The Origin of the Milky Way and Other Living Stories of the Cherokee

The Origin of the Milky Way and Other Living Stories of the Cherokee

The Origin of the Milky Way and Other Living Stories of the Cherokee

The Origin of the Milky Way and Other Living Stories of the Cherokee

Synopsis

Cherokee people have lived in the Great Smoky Mountains for thousands of years. During all this time, they have told stories to each other to explain how things came to be, to pass on lessons about life, and to describe the mountains, animals, plants, and spirits around them. The Origin of the Milky Way and Other Living Stories of the Cherokee collects 26 stories that are great for kids and are still being told by storytellers today.

Presented by members of the Eastern Band of Cherokee Indians in their own words, the stories appear in free-verse form, like poems on the page, so that if you read them aloud, you can hear the rhythm of the stories as they were originally told. Barbara R. Duncan provides a helpful introduction that describes Cherokee people's past and present ways of life and their storytelling traditions. The book also includes a glossary of key words from the stories, suggestions for further reading, and notes on the storytellers. For young readers, for parents to read aloud to young listeners, and for teachers and libraries, The Origin of the Milky Way provides an excellent introduction to Cherokee culture. (For readers age 9 and up.)



Storytellers:

Davy Arch

Robert Bushyhead

Edna Chekelelee

Marie Junaluska

Kathi Littlejohn

Freeman Owle

Excerpt

Why do people tell stories? For many reasons. Sometimes stories share wisdom about the best way to live. Sometimes stories keep the past alive, or prepare us for the future. Sometimes stories make us laugh, or scare us, or make us wonder about what strange things might happen in the world. But always stories connect us with people—the ones who cared enough to keep the story alive.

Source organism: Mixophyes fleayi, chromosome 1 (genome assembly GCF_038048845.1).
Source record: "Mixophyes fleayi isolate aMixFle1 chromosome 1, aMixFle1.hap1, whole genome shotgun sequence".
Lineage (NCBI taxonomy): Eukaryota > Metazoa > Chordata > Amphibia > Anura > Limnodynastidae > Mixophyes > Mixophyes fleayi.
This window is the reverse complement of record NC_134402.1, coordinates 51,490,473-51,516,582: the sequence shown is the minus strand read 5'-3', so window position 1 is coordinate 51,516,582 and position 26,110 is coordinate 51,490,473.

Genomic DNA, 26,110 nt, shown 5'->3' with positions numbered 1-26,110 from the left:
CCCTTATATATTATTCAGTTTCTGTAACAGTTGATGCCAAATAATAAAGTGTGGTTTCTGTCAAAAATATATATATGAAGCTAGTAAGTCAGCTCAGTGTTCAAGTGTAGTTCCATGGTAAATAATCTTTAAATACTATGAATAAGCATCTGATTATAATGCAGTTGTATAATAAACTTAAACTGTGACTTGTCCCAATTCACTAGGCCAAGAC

The stories in this book have been told by Cherokee people, passed down in spoken words from one generation to the next, for hundreds and perhaps thousands of years. They come from a time when all knowledge was passed on in this form—told orally by one person to another, before the Cherokees used writing. They come from long ago but are still being told today, so I call them living stories. They are also called myths, legends, and folklore.

These stories originated in several different ways. Some were once considered sacred, and told only to certain people, because they explained special knowledge. Those people had to demonstrate that they were worthy of receiving the knowledge before the elders would share it with them. Some stories come from individuals—telling about something that happened to them, or to someone in their family. Other stories tell about supernatural experiences—with ghosts and Little People. and still other stories come from historical events, such as the story of the Trail of Tears.

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